Sell! Buy! Markets hate complex headlines (Chicago Booth Review). An academic at University of Chicago’s Booth School of Business looked at the popularity of headlines on the SeekingAlpha stock research site. He found, unsurprisingly, that people liked simple messages. As intelligent investors, we should be more interested in articles that we can fit into a sensible framework for making decisions! This is a link to a summary of the paper by Amy Merrick which in turn links to the original research.

Shell Heads for Cleaner Future With Sale of Polluting Oil Sands (Bloomberg). With oil prices down 10% over the past 10 days or so (now trading for less than $50 / bbl once again), we get news of Shell placing its vote that 1) the world is transitioning into a lower carbon future and 2) that high-cost oil reserves might be better off left where they are. I don’t want to read too much into this, but believe that the oil price drop and Shell’s divestment may inform our thinking about National Oilwell Varco (NOV), about which we wrote in March 2016.

Brazil’s worst-ever recession unexpectedly deepens in late 2016 (Reuters). In a recent report on Caterpillar, I commented that after Brazil had suffered from such a long recession, it was bound to turn around one of these days. Looks like that day is not yet here…

What the Best Mentors Do (Harvard Business Review). One of our goals at IOI is to serve as a mentor to people learning the science of investing, so this article from HBR caught my eye. One of my favorite bits of advice is this:

Shout loudly with your optimism, and keep quiet with your cynicism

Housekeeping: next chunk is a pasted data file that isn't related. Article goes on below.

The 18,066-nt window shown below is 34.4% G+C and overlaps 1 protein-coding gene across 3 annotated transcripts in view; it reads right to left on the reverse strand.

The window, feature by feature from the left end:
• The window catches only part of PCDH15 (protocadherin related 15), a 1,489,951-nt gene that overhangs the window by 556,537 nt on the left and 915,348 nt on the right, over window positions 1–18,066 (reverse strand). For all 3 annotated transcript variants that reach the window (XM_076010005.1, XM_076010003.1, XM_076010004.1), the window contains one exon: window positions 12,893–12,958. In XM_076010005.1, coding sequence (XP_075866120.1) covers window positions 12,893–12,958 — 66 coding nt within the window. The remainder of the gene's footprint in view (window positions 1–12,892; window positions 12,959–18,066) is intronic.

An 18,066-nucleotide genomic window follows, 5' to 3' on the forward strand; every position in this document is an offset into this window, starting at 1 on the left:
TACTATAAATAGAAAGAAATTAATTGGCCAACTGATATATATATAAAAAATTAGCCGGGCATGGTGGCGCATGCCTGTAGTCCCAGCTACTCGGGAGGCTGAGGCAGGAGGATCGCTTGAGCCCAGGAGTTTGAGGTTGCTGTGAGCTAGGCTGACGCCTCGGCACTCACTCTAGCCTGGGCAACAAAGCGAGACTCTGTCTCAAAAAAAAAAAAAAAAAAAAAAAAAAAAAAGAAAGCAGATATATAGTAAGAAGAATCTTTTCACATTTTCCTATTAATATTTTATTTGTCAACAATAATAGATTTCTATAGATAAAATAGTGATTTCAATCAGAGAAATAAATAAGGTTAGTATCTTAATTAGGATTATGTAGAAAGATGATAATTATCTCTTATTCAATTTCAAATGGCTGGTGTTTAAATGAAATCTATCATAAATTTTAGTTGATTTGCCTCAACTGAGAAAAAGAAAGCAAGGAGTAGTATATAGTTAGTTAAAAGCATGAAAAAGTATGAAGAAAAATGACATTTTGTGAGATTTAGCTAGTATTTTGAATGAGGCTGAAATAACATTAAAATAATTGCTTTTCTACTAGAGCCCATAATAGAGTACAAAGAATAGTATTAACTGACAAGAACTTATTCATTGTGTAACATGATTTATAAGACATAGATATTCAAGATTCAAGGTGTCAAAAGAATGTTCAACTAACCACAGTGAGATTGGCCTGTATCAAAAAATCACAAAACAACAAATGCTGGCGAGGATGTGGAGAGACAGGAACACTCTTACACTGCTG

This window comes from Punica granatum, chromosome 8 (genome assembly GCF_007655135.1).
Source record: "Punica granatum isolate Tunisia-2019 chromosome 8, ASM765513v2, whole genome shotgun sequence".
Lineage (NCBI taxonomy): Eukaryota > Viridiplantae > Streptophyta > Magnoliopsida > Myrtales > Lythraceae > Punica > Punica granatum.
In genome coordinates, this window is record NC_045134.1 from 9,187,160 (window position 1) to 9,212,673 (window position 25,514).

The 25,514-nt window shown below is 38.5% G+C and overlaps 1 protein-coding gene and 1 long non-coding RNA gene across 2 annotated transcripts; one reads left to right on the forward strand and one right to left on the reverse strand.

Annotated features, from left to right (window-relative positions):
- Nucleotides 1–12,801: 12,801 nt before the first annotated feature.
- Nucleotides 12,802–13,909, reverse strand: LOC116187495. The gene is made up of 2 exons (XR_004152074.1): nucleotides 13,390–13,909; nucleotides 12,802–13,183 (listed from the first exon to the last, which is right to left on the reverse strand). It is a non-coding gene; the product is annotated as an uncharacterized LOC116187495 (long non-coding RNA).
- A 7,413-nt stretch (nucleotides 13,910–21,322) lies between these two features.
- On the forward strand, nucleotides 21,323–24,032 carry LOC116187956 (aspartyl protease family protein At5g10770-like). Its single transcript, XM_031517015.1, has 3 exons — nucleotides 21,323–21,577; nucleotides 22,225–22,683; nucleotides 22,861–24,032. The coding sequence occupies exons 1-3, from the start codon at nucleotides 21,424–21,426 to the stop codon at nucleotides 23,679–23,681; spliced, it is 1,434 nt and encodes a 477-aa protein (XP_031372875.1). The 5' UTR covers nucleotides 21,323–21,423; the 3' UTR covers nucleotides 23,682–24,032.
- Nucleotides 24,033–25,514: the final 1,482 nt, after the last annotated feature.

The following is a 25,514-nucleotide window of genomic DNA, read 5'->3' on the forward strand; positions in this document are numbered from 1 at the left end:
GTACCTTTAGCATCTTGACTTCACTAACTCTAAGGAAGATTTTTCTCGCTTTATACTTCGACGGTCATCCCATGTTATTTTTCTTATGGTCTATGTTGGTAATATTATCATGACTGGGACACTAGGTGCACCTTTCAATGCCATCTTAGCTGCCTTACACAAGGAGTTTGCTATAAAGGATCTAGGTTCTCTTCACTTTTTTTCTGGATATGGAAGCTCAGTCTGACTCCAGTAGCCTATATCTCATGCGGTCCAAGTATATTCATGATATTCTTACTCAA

Trump administration: We may ignore World Trade Organization (CNN Money). Egad. Something tells me that little Donald did not get high marks from his pre-school teachers in the field of “Working and playing well with others.” On the one hand, I think these kind of trade frictions will make me and our members some good money on our bearish investment in Union Pacific. On the other hand, I’m not happy to see our nation retrogressing like it is!

Bubbles for Fama (Greenwood, et al, Harvard University). Warning! This piece rates an 8 out of 10 on the wonkish-paper scale. One of the most infuriating things about (fake) Nobel Prize winning economist, Eugene Fama is his consistent refusal to believe that speculative bubbles exist. Having lived through a few and being younger than Dr. Fama, I have always had a hard time understanding why he couldn’t see them. This paper explains 1) why Fama’s arguments against the existence of bubbles are overly simplistic and 2) points out characteristics of financial bubbles. Love the title too as it reminds me of “Flowers for Algernon”.

I post a lot of links to articles to Twitter – it is the only social media that I can stand, but I still don’t buy anything advertised there – so follow me to see what I’m reading and publishing on a near real-time basis.

Bonus: Cool Picture of the Week (Ramsess II a/k/a Ozymandias sculpture)

Photo credit: Luxor Times

Percy Bysshe Shelley, 1792 – 1822

I met a traveller from an antique land
Who said: “Two vast and trunkless legs of stone
Stand in the desert . . . Near them, on the sand,
Half sunk, a shattered visage lies, whose frown,
And wrinkled lip, and sneer of cold command,
Tell that its sculptor well those passions read
Which yet survive, stamped on these lifeless things,
The hand that mocked them, and the heart that fed:
And on the pedestal these words appear:
‘My name is Ozymandias, king of kings:
Look on my works, ye Mighty, and despair!’
Nothing beside remains. Round the decay
Of that colossal wreck, boundless and bare
The lone and level sands stretch far away.